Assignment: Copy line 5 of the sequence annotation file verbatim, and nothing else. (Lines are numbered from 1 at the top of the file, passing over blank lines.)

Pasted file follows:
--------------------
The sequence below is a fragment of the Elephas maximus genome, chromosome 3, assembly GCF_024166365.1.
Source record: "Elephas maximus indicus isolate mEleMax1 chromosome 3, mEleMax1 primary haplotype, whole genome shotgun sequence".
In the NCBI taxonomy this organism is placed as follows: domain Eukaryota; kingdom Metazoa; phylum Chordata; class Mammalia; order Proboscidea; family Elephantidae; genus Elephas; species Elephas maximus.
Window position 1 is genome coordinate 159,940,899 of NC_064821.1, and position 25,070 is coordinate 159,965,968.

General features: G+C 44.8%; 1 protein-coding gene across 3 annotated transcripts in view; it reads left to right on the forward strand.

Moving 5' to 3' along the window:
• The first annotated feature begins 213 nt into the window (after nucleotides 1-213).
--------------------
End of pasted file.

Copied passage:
General features: G+C 44.8%; 1 protein-coding gene across 3 annotated transcripts in view; it reads left to right on the forward strand.